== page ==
• Weeds, unshoveled walkways, junk

  • Likely wouldn’t pass a code inspection


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Fair Housing

  • Some visible problems

  • Sagging porches

  • Crumbling exterior steps

  • Roof conditions

  • Old windows, not energy efficient

  • Maybe lacks updating like central air or a garage

  • Maybe needs rewiring, new plumbing


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Good Housing

  • Few visible exterior conditions

  • Still might need some updating

  • Still may have some maintenance issues

  • Problems appear minimal or easy to resolve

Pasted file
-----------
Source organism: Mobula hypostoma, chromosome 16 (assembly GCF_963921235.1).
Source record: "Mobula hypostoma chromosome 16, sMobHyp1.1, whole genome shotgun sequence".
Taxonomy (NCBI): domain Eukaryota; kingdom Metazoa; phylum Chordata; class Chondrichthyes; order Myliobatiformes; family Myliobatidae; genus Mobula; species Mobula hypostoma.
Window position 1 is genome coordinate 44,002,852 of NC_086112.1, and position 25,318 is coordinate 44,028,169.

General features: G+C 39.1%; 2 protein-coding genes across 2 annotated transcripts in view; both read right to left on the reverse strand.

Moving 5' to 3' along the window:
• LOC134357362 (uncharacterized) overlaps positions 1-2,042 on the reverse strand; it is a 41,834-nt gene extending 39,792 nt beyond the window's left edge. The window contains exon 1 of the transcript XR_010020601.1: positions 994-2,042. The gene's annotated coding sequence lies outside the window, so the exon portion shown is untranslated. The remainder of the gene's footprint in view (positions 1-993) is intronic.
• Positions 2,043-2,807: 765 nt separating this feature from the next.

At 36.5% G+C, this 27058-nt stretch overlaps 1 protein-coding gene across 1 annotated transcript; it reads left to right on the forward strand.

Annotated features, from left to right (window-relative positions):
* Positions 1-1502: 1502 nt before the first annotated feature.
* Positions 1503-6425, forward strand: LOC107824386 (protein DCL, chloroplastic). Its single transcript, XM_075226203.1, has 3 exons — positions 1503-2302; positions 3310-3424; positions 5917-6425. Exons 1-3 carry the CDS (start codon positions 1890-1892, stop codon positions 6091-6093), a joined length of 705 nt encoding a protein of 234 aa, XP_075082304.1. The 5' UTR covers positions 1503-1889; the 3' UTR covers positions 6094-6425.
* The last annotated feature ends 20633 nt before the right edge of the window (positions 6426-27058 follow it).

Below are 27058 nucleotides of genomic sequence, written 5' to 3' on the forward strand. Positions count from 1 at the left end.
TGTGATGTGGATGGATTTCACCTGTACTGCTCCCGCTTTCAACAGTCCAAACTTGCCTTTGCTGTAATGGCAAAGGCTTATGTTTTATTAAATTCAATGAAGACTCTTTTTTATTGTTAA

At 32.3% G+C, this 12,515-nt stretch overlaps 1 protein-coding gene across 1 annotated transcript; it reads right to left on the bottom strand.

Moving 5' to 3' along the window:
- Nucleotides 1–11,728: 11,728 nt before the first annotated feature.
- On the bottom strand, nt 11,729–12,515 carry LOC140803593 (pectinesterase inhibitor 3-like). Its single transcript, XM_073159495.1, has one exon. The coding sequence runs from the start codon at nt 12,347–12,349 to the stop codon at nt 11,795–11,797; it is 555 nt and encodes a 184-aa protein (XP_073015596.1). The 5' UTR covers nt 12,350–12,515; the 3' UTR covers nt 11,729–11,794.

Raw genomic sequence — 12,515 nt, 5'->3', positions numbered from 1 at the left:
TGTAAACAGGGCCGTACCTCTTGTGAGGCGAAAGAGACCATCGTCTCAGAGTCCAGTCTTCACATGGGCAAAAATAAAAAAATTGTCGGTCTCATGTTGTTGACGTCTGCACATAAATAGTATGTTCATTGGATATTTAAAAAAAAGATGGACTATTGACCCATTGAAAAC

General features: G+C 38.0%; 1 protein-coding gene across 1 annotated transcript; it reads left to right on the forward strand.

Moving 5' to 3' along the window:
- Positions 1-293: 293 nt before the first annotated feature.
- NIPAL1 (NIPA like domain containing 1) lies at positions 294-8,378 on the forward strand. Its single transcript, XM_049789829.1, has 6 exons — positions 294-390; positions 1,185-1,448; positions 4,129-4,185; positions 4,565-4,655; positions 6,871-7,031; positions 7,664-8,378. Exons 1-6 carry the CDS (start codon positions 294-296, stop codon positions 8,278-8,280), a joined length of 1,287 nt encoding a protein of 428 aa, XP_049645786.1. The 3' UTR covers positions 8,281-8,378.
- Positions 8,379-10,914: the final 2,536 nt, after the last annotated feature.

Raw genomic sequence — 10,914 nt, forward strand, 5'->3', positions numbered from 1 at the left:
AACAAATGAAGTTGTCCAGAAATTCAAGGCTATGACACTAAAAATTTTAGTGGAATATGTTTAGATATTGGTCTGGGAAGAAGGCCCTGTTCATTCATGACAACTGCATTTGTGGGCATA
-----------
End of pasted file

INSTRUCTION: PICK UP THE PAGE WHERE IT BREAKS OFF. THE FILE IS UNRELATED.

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Clean Up Projects

  • Neighborhood/community cleanups.

  • Contract with a hauler to bring dumpsters.

  • Separate dumpsters for general trash, hazardous wastes, tires, used appliances.

  • Largest cost will be dumping fees.


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Clean Up Projects

  • Cities are often willing to cover fees for dumping/hauling.

  • Volunteers to help at dumpster site, volunteers to distribute flyers announcing the clean up times, volunteers with pickups/trucks to help people (particularly elderly).


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Clean Up Projects

  • Consider letting salvagers/“scavengers” take out things that can be recycled.

  • Decide on whether you will accept construction waste (or in what circumstances you would do that).

  • Make it eligible for only homeowners – not commercial enterprises.


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Housing Clean-Up Projects